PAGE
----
Sickle cell anemia - Sickle cell disease (SCD)
It's a disease of the blood that gets its name because sickle cells look like a farm tool called a sickle. Sickle cell disease (SCD) and its variants are genetic disorders of mutant hemoglobin's.
There's no cure for sickle cell anemia, but your doctor can help you or your child live with the disorder, and treatments are improving. People with sickle cell anemia may require treatment from specialists at a hospital or a sickle cell anemia clinic. Regular visits to your doctor are a routine part of treatment. Treatment may include drugs to reduce pain and prevent complications, blood transfusions, supplemental oxygen and bone marrow transplants.
In a blood transfusion, red blood cells are removed from a supply of donated blood. These donated cells are then given intravenously to a person with sickle cell anemia.
Blood transfusions increase the number of normal red blood cells in circulation, helping to relieve anemia. In children with sickle cell anemia at high risk of stroke, regular blood transfusions can cut the risk of a first or second stroke by up to 90 percent.
Blood transfusions carry some risk. Blood contains the mineral iron. Regular blood transfusions cause an excess amount of iron to build up in your body. Because excess iron can damage your heart, liver and other organs, people who undergo regular transfusions must often receive treatment to reduce iron levels.
Bone marrow transplant
In a bone marrow transplant, your bone marrow is first destroyed using chemotherapy or radiation. A matched donor's healthy bone marrow is removed through a minor surgical technique. You then receive a transfusion of that healthy marrow, and the healthy marrow may start producing normal blood cells. Sometimes, however, the transplant doesn't work or the recipient's body rejects the new marrow.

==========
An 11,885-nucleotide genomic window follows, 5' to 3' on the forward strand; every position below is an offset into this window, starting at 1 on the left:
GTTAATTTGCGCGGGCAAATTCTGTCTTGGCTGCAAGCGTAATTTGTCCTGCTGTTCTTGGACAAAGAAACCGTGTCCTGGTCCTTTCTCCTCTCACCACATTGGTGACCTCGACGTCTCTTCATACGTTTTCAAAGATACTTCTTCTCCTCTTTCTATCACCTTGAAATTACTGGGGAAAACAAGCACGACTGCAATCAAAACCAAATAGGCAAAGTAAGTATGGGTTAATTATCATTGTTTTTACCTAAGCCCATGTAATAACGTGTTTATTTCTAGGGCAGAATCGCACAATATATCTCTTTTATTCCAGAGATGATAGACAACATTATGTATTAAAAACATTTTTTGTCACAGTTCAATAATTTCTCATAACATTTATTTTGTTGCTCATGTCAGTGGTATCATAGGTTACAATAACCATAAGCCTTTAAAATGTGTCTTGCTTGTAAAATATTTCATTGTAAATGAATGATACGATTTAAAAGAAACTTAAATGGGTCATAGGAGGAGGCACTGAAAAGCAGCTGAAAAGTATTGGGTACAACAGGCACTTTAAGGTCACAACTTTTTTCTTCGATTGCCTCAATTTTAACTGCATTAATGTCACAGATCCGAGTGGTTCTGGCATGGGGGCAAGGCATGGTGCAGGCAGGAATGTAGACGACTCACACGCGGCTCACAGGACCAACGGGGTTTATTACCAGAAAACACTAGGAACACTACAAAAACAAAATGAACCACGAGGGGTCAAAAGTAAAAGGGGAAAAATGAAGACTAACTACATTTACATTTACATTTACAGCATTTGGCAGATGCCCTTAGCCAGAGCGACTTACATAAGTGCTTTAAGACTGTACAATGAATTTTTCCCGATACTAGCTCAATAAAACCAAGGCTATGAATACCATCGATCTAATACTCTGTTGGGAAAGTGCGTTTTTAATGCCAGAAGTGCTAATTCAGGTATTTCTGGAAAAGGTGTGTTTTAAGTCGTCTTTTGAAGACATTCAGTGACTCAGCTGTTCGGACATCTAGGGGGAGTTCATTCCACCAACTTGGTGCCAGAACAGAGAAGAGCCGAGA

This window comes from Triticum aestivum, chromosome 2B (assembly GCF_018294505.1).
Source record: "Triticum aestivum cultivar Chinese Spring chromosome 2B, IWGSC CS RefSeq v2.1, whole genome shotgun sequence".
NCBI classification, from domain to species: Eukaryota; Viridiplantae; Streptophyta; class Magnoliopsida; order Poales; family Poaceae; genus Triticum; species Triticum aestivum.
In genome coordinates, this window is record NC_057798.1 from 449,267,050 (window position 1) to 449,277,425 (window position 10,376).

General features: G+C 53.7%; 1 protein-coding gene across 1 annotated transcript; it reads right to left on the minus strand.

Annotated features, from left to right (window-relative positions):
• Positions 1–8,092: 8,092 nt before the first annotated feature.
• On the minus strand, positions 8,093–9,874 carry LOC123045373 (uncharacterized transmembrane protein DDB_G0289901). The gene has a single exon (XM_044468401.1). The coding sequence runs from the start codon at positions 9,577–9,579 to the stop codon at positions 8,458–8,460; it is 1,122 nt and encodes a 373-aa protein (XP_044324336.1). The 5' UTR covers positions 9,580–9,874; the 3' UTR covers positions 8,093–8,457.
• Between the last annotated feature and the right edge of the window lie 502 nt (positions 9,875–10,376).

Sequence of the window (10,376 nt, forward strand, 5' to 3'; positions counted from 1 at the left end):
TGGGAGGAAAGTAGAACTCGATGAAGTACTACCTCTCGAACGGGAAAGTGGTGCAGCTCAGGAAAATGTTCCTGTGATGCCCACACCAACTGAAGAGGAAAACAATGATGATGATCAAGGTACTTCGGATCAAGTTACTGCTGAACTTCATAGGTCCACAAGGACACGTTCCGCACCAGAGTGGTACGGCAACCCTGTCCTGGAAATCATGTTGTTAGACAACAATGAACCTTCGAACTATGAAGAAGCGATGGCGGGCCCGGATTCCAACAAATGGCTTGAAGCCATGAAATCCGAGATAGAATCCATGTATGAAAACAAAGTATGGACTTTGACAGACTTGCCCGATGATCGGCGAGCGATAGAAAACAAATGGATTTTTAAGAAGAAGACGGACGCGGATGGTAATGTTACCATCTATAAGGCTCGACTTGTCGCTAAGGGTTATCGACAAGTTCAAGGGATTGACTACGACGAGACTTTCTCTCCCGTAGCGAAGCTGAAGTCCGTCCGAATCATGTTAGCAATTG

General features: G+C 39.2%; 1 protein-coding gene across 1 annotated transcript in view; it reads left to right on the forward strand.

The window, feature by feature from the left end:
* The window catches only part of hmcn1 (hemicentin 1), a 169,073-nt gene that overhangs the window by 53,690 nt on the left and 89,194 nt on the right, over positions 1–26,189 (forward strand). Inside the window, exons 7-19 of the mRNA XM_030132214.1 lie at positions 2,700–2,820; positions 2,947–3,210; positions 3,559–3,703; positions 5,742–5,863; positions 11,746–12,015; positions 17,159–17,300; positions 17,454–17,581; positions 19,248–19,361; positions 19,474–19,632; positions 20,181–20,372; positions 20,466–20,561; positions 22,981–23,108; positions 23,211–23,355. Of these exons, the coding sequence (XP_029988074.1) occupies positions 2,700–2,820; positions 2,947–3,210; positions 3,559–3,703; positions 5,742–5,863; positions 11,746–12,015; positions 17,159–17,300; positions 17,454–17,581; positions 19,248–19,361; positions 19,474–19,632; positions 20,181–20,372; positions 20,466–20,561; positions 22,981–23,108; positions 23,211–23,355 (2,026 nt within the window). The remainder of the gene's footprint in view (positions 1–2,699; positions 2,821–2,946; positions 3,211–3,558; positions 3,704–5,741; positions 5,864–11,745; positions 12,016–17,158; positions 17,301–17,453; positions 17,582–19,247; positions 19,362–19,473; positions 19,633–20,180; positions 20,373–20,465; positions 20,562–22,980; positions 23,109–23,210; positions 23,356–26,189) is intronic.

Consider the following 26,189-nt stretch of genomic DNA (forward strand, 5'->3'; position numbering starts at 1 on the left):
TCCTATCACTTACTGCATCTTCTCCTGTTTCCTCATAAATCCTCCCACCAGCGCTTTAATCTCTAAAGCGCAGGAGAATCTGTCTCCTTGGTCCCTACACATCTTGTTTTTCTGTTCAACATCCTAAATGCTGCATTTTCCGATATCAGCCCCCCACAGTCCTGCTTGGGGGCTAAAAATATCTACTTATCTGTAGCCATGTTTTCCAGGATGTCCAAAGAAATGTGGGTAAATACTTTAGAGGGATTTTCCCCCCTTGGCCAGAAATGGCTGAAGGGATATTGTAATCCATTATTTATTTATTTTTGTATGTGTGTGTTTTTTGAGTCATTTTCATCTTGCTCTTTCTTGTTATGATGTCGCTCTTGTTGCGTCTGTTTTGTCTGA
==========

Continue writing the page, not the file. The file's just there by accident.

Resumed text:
The procedure requires a lengthy hospital stay. After the transplant, you'll need drugs to help prevent rejection of the donated marrow.
Before trying to conceive a child, you may decide to undergo genetic counseling if you carry the sickle cell trait.
An in vitro fertilization procedure is available that improves the chances that parents who each carry the sickle cell gene will have a child with normal hemoglobin. In the procedure, eggs are taken from the mother. Sperm is taken from the father. In a laboratory, the eggs are fertilized with the sperm. The fertilized eggs are then tested for the presence of the sickle cell gene. This procedure is known as preimplantation genetic diagnosis. Fertilized eggs free of the sickle cell gene can be implanted into the mother for normal development. However, this procedure is expensive and not always successful.
Taking steps to stay healthy is critical for anyone with sickle cell anemia. Good nutrition, adequate rest and protection against infections all are important to maintain good health.
Infants and children with sickle cell disease need to receive regular childhood vaccinations. Children and adults with sickle cell anemia also should have a yearly flu shot and be immunized against pneumonia.
To help stay healthy, follow these suggestions if you have sickle cell anemia:
If you or someone in your family has sickle cell anemia, you may need help handling the stresses of coping with this lifelong disease.
Your doctor can talk with you about your concerns. Sickle cell centers and clinics also can provide information and counseling. Many areas have sickle cell support groups for families affected by the disease.
The best way to help a child with sickle cell anemia is to learn as much as you can about the disease and to make sure the child gets the best health care possible. A child with sickle cell disease has special needs and requires regular medical care to stay as healthy as possible. Your doctor can explain how often to bring your child for medical care and what you can do if he or she becomes ill.